Laying out MTA police at turnstiles at three major subway stations deterred virtually all ticket prices there, the agency said Monday.
Between Oct. 7 and Oct. 11, MTA police stationed at 34th Street-Penn Station, 42nd Street-Port Authority Bus Terminal and Brooklyn's Atlantic Avenue-Barclays Center station, according to a study uncovered at the agency's monthly board meeting.
While unmanned entrances at these stations saw anywhere from four to 46 turn-jumpers between 7 p.m. At 8am rush, almost all the punishments ponied up on the manned bars, the anecdotal reports found.
Penn Station and Atlantic Avenue entrances saw no hazard beaters, while 42nd Street logged just two over four days.
Danger Avoidance reports are on the rise, but the MTA partially attributed that increase to improved alertness and data collection.
The study was uncovered in the midst of the debate on how to best squeeze in turnaround when the agency tries to justify y the costly recent hiring of 500 new transit people to patrol subways and buses.
"Is it really necessary to have a fully qualified policeman to do this job?" asked board member David Jones, suggesting that the MTA had similar "meter maids."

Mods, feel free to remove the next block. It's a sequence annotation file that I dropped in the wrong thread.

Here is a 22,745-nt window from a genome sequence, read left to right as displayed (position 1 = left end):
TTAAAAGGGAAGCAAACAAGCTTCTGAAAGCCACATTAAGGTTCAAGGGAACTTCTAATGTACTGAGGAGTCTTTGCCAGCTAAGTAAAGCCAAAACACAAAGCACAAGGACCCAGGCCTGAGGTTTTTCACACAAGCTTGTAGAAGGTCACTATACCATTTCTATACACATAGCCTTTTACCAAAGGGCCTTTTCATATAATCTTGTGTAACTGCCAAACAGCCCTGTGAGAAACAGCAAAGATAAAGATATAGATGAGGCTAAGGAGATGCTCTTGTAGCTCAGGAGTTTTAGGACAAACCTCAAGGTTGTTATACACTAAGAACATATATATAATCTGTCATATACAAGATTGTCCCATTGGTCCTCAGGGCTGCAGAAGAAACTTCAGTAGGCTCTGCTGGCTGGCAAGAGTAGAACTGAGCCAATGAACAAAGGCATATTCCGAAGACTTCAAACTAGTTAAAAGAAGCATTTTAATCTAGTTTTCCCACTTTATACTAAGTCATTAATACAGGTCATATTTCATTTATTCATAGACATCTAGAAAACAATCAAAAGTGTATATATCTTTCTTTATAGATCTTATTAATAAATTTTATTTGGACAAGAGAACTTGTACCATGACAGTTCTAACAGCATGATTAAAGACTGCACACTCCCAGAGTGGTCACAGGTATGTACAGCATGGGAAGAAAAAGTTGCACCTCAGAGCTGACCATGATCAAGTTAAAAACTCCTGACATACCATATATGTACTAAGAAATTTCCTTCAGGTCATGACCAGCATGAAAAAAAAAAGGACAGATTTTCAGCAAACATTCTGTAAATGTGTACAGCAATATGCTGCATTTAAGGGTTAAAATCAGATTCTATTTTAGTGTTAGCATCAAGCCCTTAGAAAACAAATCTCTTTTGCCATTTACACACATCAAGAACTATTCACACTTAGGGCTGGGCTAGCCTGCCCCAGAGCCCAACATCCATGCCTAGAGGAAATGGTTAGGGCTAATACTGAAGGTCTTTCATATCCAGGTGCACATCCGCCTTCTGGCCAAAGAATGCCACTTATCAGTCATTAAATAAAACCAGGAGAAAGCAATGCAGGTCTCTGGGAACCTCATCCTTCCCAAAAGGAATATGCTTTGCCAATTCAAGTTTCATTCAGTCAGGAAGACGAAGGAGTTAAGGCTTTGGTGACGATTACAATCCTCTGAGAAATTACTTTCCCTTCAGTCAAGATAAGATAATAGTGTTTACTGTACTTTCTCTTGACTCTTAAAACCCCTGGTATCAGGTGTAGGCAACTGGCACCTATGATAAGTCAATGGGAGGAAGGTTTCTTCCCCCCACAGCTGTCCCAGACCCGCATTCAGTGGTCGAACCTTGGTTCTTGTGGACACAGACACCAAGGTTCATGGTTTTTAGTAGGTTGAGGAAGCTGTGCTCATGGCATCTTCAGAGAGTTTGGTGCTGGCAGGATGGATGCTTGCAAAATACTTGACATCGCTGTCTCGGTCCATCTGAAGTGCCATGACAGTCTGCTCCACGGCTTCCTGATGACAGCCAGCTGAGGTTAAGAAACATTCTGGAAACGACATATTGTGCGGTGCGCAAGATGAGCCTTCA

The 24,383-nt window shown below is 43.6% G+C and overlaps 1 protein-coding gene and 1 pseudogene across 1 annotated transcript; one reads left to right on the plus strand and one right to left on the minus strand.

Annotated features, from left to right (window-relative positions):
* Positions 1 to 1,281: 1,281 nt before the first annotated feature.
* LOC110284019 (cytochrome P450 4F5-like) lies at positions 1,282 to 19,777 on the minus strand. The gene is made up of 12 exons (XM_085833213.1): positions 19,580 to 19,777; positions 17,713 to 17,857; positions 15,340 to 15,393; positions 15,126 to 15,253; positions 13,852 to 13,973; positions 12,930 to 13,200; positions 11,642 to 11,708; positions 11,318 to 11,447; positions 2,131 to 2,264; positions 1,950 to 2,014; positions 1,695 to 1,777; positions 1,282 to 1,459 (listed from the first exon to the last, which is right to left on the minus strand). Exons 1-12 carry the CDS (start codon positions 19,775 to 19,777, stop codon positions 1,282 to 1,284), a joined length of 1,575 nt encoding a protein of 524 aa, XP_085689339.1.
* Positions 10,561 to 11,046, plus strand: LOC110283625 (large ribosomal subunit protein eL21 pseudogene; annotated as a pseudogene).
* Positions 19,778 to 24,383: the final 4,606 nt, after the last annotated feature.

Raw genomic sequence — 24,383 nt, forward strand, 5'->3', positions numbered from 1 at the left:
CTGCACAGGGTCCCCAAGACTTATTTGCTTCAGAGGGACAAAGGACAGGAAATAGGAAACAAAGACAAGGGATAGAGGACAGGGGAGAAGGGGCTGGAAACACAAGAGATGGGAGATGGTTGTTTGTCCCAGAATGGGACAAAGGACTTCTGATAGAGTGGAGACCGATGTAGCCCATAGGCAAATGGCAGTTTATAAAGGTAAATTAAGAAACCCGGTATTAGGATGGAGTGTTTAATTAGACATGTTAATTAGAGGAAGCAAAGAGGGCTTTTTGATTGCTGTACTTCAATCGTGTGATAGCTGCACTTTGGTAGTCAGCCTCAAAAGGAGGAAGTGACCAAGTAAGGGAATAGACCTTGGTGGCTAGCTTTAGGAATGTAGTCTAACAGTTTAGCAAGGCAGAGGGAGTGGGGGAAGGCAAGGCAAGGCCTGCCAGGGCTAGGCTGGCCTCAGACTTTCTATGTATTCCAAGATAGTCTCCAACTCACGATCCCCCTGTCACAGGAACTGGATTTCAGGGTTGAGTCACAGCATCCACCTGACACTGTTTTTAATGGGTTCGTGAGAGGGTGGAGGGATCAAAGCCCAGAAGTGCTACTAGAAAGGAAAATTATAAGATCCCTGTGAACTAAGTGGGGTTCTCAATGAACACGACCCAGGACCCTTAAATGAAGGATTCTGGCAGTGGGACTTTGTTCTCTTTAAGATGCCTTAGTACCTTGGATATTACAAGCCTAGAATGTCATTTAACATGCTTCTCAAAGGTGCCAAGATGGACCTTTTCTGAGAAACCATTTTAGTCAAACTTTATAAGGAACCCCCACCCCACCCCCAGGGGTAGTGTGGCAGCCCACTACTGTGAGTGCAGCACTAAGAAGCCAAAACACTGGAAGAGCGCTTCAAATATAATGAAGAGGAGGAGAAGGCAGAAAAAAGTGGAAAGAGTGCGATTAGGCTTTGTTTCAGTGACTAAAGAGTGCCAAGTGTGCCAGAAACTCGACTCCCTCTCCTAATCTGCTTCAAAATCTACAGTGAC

It was repeated Monday that not all police ̵
But that division of labor also drew scrutiny, with board member Bob Linn noting that danger avoidance runs much more rampant on city buses than on rails – so much so that the five worst bus routes bleed as much money as the 50 worst subway stations.
"The idea of putting half the police on the buses and half on the subways doesn't make sense," he said.
Larry Schwartz, a longtime ally with Prime Minister Aandrew Cuomo, advocated the return – and reinforcement – of the widely despised emergency exit alarms to discourage riders from skipping turnstiles.
"I don't know why it doesn't sound like a fire alarm going off, where there is almost deafening noise," he said.